This Friday will mark my last day interning at ELCA World Hunger, which has led me to reflect on these past eleven weeks. My first week of interning at ELCA World Hunger was overwhelming to say the least. I was inundated with the realities of hunger around the world and the wonderful ways in which this organization is going about alleviating those realities. Every night of that first week I came home exhausted from all the new information and from my own excitement for the way in which ELCA World Hunger approaches its work. This first week gave me great enthusiasm for the projects I would be working on this summer.
While I worked on a variety of projects that dealt with many different root causes and outcomes of hunger, my main projects dealt with the intersection between women and hunger, which is a subject I have become incredibly passionate about. Out of the 1.02 billion people on this planet who are hungry, women are a sub-group that often suffers disproportionately from hunger and poverty. 6 out of 10 of the world’s poorest people are women. Many women are not given a chance to go to school, own land or their own business, are forced to work in unpaid or informal jobs, experience violence and are not treated as equals.
The other part of my work focusing on women dealt with the fact that women can be the answer to alleviating hunger and poverty. When women have the opportunity to earn income, they reinvest 90% in their families, while men invest 30-40%. If women can be treated as equals and given the same opportunities, not only will they benefit, but their families and communities will as well.
While this is only a taste of the work I was involved in this summer, it serves an example of what I have gained from this experience. I have gained passion for anti-hunger and anti-poverty work. I have gained knowledge of the realities of our world. I have gained important skills that will help me in my future social justice work. Most importantly, as cheesy as it may sound, I have gained hope. I look back to the first week of the summer when I felt overwhelmed by the reality of hunger in the world and by the work done at ELCA World Hunger. Eleven weeks later, I am still amazed by the work that is being done and by the positive impact it is having, but I also have hope. I have hope that this organization is providing people with opportunities to lift themselves out of poverty, and that this will have a multiplying effect on their communities. I have hope that this is being done in a manner that upholds human dignity and that sees each and every person on this planet as capable and valuable.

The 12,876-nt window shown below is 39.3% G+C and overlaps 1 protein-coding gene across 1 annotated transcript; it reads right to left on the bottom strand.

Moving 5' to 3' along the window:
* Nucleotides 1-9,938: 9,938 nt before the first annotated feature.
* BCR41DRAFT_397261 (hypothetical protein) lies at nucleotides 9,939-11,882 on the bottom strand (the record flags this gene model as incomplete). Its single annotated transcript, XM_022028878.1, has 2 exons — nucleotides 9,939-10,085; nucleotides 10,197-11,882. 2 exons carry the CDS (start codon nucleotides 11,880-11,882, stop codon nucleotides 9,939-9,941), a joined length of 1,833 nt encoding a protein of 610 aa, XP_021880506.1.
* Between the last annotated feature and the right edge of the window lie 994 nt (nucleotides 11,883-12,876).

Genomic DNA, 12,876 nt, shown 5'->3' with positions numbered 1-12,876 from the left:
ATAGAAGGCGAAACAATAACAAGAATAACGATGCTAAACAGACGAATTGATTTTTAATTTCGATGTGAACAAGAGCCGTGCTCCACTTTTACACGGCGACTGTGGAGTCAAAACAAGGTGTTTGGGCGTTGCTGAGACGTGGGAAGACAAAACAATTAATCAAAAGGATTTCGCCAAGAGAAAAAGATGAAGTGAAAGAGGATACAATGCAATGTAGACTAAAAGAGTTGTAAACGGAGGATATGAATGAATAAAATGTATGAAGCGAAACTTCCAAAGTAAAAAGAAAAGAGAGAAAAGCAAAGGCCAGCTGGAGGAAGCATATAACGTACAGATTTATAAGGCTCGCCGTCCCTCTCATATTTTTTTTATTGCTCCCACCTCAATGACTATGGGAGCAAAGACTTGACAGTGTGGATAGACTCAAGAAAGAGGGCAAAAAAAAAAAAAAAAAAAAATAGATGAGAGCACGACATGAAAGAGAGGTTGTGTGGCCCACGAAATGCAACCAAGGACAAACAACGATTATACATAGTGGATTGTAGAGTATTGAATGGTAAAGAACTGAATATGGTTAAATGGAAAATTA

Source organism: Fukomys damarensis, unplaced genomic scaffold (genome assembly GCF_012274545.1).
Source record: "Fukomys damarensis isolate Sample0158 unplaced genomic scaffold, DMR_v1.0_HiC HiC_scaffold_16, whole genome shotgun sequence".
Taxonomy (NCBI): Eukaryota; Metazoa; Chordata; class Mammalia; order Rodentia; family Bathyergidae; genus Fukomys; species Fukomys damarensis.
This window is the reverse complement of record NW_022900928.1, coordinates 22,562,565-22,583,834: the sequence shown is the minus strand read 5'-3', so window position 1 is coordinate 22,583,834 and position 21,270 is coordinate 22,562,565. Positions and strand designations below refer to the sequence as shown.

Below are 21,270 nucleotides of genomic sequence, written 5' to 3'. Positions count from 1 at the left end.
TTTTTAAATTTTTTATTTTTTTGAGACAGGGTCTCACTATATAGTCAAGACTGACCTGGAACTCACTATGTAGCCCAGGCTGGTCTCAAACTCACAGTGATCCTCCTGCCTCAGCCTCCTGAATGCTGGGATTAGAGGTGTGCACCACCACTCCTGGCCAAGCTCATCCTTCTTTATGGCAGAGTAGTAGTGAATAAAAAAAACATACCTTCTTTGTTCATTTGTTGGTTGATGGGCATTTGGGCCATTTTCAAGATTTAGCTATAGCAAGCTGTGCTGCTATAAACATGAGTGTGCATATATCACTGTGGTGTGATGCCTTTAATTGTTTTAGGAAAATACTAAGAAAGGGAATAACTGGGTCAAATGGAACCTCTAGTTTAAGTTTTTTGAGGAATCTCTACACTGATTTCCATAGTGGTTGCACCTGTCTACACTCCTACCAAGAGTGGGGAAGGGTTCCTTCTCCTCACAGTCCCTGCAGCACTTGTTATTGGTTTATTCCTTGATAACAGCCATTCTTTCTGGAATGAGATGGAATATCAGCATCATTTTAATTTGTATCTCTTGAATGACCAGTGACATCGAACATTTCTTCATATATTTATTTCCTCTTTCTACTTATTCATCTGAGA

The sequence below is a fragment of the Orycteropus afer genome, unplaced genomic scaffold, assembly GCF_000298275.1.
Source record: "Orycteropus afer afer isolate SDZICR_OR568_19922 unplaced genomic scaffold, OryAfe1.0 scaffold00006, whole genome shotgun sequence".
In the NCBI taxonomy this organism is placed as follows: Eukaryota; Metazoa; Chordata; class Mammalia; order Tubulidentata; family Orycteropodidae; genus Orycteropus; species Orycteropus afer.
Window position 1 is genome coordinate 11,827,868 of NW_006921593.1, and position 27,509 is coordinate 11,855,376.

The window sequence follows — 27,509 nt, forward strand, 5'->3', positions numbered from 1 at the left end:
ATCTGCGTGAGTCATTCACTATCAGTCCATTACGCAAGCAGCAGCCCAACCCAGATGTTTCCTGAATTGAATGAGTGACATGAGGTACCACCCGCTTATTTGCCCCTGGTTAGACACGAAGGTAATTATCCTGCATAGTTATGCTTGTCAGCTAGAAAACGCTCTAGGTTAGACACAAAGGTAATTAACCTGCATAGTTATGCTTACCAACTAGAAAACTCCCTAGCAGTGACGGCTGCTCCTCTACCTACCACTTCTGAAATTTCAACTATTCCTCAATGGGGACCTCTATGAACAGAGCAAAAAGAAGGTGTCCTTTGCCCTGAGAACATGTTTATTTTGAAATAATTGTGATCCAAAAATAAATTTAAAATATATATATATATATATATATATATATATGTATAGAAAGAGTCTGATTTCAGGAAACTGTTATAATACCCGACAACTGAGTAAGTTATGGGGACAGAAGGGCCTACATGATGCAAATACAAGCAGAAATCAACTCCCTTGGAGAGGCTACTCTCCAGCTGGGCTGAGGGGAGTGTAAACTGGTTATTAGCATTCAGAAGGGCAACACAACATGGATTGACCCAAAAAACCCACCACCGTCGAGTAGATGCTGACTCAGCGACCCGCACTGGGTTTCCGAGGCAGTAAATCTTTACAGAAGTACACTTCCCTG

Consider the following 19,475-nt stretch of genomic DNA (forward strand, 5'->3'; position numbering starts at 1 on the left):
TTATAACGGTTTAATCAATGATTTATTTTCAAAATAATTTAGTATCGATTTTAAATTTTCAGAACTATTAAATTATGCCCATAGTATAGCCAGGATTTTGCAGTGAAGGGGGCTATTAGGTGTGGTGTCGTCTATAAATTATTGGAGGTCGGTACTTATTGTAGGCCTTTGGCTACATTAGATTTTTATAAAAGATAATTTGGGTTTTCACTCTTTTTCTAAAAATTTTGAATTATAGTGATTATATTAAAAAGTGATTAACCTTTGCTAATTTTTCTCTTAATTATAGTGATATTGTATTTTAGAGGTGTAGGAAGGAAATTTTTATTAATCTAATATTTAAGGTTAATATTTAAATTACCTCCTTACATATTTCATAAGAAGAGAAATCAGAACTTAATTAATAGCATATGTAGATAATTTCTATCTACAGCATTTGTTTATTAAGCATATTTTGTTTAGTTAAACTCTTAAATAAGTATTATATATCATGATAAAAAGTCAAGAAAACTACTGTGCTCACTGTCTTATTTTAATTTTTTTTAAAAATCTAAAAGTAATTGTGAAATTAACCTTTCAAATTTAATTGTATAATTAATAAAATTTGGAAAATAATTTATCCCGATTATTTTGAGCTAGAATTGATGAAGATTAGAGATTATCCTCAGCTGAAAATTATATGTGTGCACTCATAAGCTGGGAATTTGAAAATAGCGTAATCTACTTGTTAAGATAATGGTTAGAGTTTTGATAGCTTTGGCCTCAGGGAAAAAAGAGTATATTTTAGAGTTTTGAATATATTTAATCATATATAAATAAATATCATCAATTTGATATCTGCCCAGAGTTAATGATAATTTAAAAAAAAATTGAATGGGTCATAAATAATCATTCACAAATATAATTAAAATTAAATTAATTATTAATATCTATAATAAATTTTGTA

I am very thankful for the experiences I have had this summer. I have whetted my appetite for social justice work, and am excited to see how this experience will contribute to future experiences. I am hopeful that I (and that all of you out there) can play an important role in alleviating hunger and poverty in our world.